Friday, May 15, 2020

The Sanctification Of Jerusalem, By Mircea Eliade Essay

Gregorio 1 Roxanne Gregorio Scott Abramson AN N EA 10W 24 June 2015 The Sanctification of Jerusalem Jerusalem is considered to be among the world’s oldest continuously inhabited cities. It is the birthplace of three major monotheistic faiths: Judaism, Christianity, and Islam, which is why this city has an extensive history of being at the center of religious conflicts. Jerusalem became regarded as a holy city when people used it as a place to symbolize God and His presence as well as where He revealed his miraculous works. Mircea Eliade, a historian of religion, demonstrates his theory on how hierophanies establishes the basis of religion and how people see sacredness as something that is valuable to human life because it represents reality, which then transcribes to existence. According to Eliade, hierophany is defined as a type of event that manifests sacredness (11). This is a fundamental tool in determining what makes an ordinary event or object holy. He explains that, â€Å"[b]y manifesting the sacred, any object becomes something els e, yet it continues to remain itself, for it continues to participate in its surrounding cosmic milieu† (Eliade 12). Holy water, for example, remains water despite being blessed by the priest. However, since it is already blessed with prayer, then it becomes â€Å"sacred† to religious people. It becomes a symbol of protection from any evil as well as a way to cleanse one’s soul before entering the holy church. Hierophany Gregorio 2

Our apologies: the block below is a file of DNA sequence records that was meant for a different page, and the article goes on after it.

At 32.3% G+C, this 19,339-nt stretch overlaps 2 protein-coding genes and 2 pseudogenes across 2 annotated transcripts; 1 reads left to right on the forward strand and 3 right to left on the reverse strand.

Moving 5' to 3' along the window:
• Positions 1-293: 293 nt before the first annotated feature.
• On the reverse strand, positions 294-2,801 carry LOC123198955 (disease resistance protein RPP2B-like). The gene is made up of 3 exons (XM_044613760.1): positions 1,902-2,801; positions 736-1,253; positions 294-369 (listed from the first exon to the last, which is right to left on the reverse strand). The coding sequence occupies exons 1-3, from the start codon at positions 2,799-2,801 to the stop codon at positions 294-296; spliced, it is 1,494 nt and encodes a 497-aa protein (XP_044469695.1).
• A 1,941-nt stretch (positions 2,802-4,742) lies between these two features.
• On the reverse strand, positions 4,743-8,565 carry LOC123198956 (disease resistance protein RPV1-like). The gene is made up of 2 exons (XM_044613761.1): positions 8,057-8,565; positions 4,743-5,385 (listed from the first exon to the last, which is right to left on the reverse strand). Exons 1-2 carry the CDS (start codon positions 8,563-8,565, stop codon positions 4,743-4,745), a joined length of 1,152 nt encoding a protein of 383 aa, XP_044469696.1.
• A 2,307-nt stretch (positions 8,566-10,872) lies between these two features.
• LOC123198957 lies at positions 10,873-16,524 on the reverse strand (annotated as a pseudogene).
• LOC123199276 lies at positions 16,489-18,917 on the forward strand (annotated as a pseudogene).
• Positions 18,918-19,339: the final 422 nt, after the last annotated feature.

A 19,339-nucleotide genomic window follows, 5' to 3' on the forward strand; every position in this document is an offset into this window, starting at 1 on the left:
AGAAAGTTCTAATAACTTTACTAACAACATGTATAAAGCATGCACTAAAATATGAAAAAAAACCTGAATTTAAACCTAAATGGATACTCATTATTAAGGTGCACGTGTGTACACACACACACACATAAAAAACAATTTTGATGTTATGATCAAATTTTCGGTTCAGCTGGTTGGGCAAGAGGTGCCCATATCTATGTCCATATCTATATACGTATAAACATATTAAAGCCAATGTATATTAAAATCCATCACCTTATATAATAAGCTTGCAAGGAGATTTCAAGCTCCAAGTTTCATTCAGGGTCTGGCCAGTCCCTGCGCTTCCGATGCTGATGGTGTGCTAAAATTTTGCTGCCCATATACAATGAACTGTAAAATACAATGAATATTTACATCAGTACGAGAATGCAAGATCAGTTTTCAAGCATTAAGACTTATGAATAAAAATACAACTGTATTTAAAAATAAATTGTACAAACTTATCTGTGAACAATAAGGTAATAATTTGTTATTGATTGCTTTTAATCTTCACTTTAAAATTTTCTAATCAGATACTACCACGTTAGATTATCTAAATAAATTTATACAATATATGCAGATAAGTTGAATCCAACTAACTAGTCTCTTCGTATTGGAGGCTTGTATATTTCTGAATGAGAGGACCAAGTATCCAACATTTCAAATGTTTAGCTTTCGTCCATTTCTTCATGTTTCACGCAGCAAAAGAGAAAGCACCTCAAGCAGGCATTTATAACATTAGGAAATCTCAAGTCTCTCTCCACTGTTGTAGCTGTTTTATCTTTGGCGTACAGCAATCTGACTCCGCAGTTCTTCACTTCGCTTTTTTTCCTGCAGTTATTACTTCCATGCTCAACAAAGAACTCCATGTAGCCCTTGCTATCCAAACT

Wednesday, May 6, 2020

Liebnitzian Philosophy and Candide - 837 Words

Everything happens for the best, in this the best of all possible worlds. This is a statement that can be found many times within Voltaires Candide. Voltaire rejected Lebitizian Optimism, using Candide as a means for satirizing what was wrong with the world, and showing that, in reality, this is not the best of all possible worlds. The philosophy of Gottfried Wilhelm Leibniz, which Voltaire called optimism, is one of the main themes of Candide. The two main points of Leibnizian philosophy are that God is beneficent, and that in creating the world, He created the best possible one. Leibniz did not argue that the world was perfect or that evil was non-existent, but thanks to Gods goodness and His constant concern with his creation,†¦show more content†¦Eldorado is another contrast to this best of all possible worlds. It is described as an extremely peaceful and serene country. It is a place that has no need for laws, jails, war, or material goods, which makes it impossible to find. Voltaire uses Eldorado as an epitome of the best of all possible worlds, because it contrasts the real outside world in which war and suffering are everyday occurrences. Throughout Candides life, he believes strongly in optimism, not because he is forced to, but because he was raised in that manner. It is possible, however, that deep down inside, Candide doubts the philosophies of his teacher because of his exposure to immorality in the real world. For example, Candide witnesses the public hanging of two Portuguese Jews simply because they refused to eat bacon for dinner. It is occurrences like these which demonstrate the inhumanity that one person can do to another, which leads Candide to disbelieve Pangloss philosophies. Voltaire rejected Lebitizian Optimism, using Candide as a means for satirizing everything that was wrong with the world, and showing that, in reality, this is not the best of all possible